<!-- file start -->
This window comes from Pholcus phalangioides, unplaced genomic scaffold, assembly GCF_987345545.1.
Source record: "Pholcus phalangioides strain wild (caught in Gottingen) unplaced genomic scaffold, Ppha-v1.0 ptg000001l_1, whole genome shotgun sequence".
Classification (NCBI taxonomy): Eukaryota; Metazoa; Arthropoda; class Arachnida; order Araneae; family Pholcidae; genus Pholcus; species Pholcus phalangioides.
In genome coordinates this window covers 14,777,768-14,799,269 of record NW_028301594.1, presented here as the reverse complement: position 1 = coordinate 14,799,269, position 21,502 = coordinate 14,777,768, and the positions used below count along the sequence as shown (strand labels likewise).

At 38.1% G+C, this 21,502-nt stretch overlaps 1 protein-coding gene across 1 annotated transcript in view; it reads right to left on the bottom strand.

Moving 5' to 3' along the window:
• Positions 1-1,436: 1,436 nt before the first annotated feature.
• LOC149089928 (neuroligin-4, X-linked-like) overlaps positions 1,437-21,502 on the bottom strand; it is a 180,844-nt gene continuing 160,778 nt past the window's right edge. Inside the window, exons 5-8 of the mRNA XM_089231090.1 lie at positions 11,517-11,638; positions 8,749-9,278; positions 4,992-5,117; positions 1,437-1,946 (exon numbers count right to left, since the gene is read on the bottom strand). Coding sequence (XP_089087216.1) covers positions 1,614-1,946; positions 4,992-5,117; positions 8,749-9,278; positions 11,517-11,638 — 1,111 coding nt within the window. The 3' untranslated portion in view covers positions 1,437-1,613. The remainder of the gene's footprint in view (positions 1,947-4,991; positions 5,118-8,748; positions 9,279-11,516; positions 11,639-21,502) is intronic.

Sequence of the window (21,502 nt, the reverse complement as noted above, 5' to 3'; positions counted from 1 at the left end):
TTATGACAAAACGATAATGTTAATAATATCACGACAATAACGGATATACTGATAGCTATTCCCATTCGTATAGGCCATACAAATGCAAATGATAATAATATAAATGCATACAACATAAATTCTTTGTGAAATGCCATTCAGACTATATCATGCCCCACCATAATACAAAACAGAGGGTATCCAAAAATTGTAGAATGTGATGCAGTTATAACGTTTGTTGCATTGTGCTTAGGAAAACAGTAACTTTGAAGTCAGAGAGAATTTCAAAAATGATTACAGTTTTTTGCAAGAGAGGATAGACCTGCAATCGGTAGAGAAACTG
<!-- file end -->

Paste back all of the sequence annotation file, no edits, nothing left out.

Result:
This window comes from Pholcus phalangioides, unplaced genomic scaffold, assembly GCF_987345545.1.
Source record: "Pholcus phalangioides strain wild (caught in Gottingen) unplaced genomic scaffold, Ppha-v1.0 ptg000001l_1, whole genome shotgun sequence".
Classification (NCBI taxonomy): Eukaryota; Metazoa; Arthropoda; class Arachnida; order Araneae; family Pholcidae; genus Pholcus; species Pholcus phalangioides.
In genome coordinates this window covers 14,777,768-14,799,269 of record NW_028301594.1, presented here as the reverse complement: position 1 = coordinate 14,799,269, position 21,502 = coordinate 14,777,768, and the positions used below count along the sequence as shown (strand labels likewise).

At 38.1% G+C, this 21,502-nt stretch overlaps 1 protein-coding gene across 1 annotated transcript in view; it reads right to left on the bottom strand.

Moving 5' to 3' along the window:
• Positions 1-1,436: 1,436 nt before the first annotated feature.
• LOC149089928 (neuroligin-4, X-linked-like) overlaps positions 1,437-21,502 on the bottom strand; it is a 180,844-nt gene continuing 160,778 nt past the window's right edge. Inside the window, exons 5-8 of the mRNA XM_089231090.1 lie at positions 11,517-11,638; positions 8,749-9,278; positions 4,992-5,117; positions 1,437-1,946 (exon numbers count right to left, since the gene is read on the bottom strand). Coding sequence (XP_089087216.1) covers positions 1,614-1,946; positions 4,992-5,117; positions 8,749-9,278; positions 11,517-11,638 — 1,111 coding nt within the window. The 3' untranslated portion in view covers positions 1,437-1,613. The remainder of the gene's footprint in view (positions 1,947-4,991; positions 5,118-8,748; positions 9,279-11,516; positions 11,639-21,502) is intronic.

Sequence of the window (21,502 nt, the reverse complement as noted above, 5' to 3'; positions counted from 1 at the left end):
TTATGACAAAACGATAATGTTAATAATATCACGACAATAACGGATATACTGATAGCTATTCCCATTCGTATAGGCCATACAAATGCAAATGATAATAATATAAATGCATACAACATAAATTCTTTGTGAAATGCCATTCAGACTATATCATGCCCCACCATAATACAAAACAGAGGGTATCCAAAAATTGTAGAATGTGATGCAGTTATAACGTTTGTTGCATTGTGCTTAGGAAAACAGTAACTTTGAAGTCAGAGAGAATTTCAAAAATGATTACAGTTTTTTGCAAGAGAGGATAGACCTGCAATCGGTAGAGAAACTG